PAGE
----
||Warren Moseley is chairman and president of Physicians
Total Care, Inc. PTC is a pharmaceutical repackager and wholesale
distributor in Tulsa, Oklahoma. From 1973 to 1988, Moseley was
a lawyer in private practice specializing in taxation and business
Previously, he served as director of financial services for Medserco
Inc., a company in St. Louis that specializes in physician practice
management; and in the tax department of Arthur Andersen & CO.
A certified public accountant, Moseley earned his BS in accounting
at the University of Missouri, Columbia, and his JD from St. Louis
University Law School. Richard L. Reece, MD, editor in chief, conducted
Q: Will office dispensing become widely attractive
A:Yes, for several reasons. First, there is currently
a tremendous shortage of pharmacists, which is expected to reach
40% over the next five years. Since the existing system will be
unable to meet the market demand for prescription drugs, something
has to be done to address that problem. Second, one solution to
medication compliance issues is to force doctors to gather the data
needed to demonstrate that they are in compliance (such as data
on drug formularies and drug interactions, and for managed care
data management). Doctors in almost every practice are spending
30 minutes to an hour each day dealing with pharmacy issues. In
fact, for every three doctors, there is one full-time equivalent
person devoted totally to pharmacy issues. Doctors get no additional
revenue for the time they spend on this activity. Since the doctors
are dong the work, they might as well deliver the product and get
paid for it. Third, doctors who use our system become more knowledgeable
about the costs of medication and the therapeutic alternatives,
and as a result become more selective about the medications they
prescribe. Also, with our system, they can track the effect of various
antibiotics, for example, to make sure they are getting the results
they want to achieve.
Q: An article in "The Wall Street Journal"
noted that doctors who know the costs of medications had a dramatic
effect on lowering the costs of prescription drugs.
A: That makes sense and is our experience. Where
the prescription is filled influences the cost too. PHarmacy industry
data have indicated that per-prescription costs in 1999 were $41.04
at retail outlets and $36 through managed care. The cost was $18.97
when the prescriptions went through our system, and that cost included
an average $4 profit for the physician.
Q: The number or prescriptions being written
has skyrocketed in recent years, which is one reason pharmacists
are struggling. They simply can't meet the demand. Is that what
is driving the change to office dispensing?
A: Yes, in part. The work is being shifted to
physicians. In fact, by the time the prescription reaches the pharmacist,
physicians have cleared the prescription with the insurer--and physicians
are not being compensated for this effort. Many companies are coming
up with handheld devices that let doctors do all the checking for
information in the exam room and then transmit that information
directly to the pharmacy. It does not make economic sense for a
physician to buy a handheld device and then spend time gathering
information without being paid for this work. Gathering information
is a clerical task, and it defies logic not to pay physicians and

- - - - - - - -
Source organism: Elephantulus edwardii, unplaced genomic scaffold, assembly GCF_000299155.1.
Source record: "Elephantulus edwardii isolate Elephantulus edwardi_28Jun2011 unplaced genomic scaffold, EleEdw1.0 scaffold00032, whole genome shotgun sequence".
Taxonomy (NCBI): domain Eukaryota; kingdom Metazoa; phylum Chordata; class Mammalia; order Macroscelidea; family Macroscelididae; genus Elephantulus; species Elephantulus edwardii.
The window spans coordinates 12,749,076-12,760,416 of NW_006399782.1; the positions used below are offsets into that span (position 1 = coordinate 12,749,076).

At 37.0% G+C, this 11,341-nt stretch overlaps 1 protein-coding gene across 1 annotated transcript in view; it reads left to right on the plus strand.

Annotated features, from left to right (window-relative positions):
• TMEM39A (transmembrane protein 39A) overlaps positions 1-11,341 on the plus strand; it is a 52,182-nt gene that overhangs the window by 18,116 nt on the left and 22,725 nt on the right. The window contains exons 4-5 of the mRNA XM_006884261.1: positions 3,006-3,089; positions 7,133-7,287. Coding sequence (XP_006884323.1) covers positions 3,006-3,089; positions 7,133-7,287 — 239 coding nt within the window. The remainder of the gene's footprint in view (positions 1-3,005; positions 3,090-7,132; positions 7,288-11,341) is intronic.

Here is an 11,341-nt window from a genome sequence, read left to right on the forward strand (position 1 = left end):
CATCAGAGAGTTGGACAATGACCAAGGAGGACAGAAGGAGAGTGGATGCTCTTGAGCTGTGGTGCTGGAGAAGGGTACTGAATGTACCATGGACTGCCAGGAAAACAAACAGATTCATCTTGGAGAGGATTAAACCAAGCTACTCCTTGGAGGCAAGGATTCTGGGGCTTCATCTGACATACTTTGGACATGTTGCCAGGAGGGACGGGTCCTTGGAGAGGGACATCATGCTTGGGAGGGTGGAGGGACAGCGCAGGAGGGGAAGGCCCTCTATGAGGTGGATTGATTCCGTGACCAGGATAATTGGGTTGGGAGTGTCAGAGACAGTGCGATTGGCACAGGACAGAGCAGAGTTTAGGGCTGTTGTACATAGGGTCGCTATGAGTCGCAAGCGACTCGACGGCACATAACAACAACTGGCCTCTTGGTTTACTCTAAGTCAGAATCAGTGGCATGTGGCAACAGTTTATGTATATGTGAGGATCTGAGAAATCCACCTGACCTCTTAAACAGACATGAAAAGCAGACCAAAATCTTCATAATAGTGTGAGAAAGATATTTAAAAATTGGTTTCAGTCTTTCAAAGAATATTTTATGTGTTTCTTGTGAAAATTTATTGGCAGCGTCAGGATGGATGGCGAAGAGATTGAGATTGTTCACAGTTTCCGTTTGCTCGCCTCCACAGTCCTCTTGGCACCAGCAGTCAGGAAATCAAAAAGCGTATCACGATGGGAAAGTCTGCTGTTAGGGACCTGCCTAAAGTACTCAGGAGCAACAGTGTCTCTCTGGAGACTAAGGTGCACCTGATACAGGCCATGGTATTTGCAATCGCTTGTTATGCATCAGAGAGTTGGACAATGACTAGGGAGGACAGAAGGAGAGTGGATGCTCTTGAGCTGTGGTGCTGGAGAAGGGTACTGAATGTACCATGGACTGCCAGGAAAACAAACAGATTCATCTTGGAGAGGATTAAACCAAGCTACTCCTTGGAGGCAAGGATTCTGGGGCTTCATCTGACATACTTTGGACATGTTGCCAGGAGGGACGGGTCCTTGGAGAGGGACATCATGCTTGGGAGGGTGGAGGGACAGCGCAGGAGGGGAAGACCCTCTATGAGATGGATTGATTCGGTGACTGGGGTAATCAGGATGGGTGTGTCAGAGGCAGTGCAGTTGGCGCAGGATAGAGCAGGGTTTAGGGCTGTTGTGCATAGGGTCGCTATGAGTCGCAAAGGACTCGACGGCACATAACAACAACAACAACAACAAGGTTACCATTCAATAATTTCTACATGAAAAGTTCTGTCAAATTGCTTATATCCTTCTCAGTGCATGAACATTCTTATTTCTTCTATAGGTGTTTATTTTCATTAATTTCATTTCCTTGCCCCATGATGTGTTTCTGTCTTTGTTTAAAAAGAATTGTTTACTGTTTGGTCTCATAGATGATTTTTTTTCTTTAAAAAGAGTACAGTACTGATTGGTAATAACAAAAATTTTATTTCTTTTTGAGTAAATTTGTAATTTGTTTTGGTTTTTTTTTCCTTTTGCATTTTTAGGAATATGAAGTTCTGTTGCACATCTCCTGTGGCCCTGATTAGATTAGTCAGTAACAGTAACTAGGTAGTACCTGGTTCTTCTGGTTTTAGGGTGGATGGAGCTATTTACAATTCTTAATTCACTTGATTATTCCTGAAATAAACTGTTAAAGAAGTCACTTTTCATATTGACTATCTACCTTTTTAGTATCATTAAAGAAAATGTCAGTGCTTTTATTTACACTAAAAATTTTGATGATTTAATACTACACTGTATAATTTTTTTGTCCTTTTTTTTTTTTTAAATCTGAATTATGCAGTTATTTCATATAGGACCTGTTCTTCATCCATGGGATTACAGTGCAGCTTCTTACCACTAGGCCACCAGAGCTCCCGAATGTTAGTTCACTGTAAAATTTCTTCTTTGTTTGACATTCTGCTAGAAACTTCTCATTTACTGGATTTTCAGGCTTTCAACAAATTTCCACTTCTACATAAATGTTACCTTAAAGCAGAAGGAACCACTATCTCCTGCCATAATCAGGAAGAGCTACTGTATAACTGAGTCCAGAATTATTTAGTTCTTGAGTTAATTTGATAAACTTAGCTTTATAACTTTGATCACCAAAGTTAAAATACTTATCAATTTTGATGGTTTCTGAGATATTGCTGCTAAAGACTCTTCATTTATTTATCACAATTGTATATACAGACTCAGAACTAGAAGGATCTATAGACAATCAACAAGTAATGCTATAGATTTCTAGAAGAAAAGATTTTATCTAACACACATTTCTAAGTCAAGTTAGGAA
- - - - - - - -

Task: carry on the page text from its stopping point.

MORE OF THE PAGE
their staff for gathering information to verify insurance eligibility.
Q: How do office-dispensing software system work?
A: Some of the best software for office dispensing
uses the Windows environment and can be loaded onto most computers
without the need for adding incremental hardware. But let me say
that doctors who are interested in dispensing must be willing to
make a commitment. That is, before a system is installed, they must
be willing to have a software company track their prescription writing
habits for two or three weeks so that the vendor will know the kind
of inventory the office will need.
At the same time, these software vendors have to gather insurance
information about their patients. The physician must be willing
to make a non monetary investment in the background information
necessary to put the system in place. After that, the physician
will need a two week inventory of drugs. That's when the physician
start to look seriously at therapeutic alternatives in terms of
relative cost. Before this, they never looked at their prescribing
habits in this way. Using such systems, virtually all physicians
cut the total medication costs of their patients in half from what
they were before they system was installed.
Q: Lowering drug costs must also benefit the
health care system, in which the fastest growing costs are in prescription
A: Yes, but these systems have been greeted with
some external resistance. For example, many pharmacists especially
resist doctors taking over this task. Pharmacists often control
MCOs' drug policies. Although tremendous savings can be achieved
by MCOs with physician dispensing, the politics are sometimes unfavorable.
Remember that pharmacists started by compounding drugs for doctors,
not by dispensing drugs. However, with the rapid increase in new
drugs, it became impossible for physicians to maintain a complete
inventory and pharmacists started dispensing drugs. That is a relatively
recent change. Now, with the prevalence of computers, pharmacists
no longer need to be the central distribution point and that function
can be returned to the physician.
Q: Should pharmacy benefit mangers, which are
essentially an extension of insurers, continue to exist?
A: The business of insurance companies is to collect
premiums and minimize claims, which is a legitimate purpose. But
in the process of minimizing claims, the interaction between doctors
and pharmacy benefit managers and insurance companies has traditionally
been adversarial. The companies that offer software for physician
dispensing align the purposes of the insurance company and the patient
with those of the physician. In other works, doctors are encouraged
to do the maximum for minimum cost, while the insurance company
gets the maximum for minimum cost and the patient gets better, lower-cost
healthcare. It helps everybody by making prescriptions more profitable
at a lower cost.
Q: What needs to be done to set up a system for
dispensing drugs in a physicians' office?
A: The licensing fee may be $4,000 (plus sales
tax) per practice site; which can be paid at the rate of $1 per
prescription. Doctors generally make $4 to $6 per prescription,
so accounting for the licensing fee means they are making about
$1 less per script until it is fully paid. The only up front costs
are for the two week inventory, which generally runs $2,000 to $4,000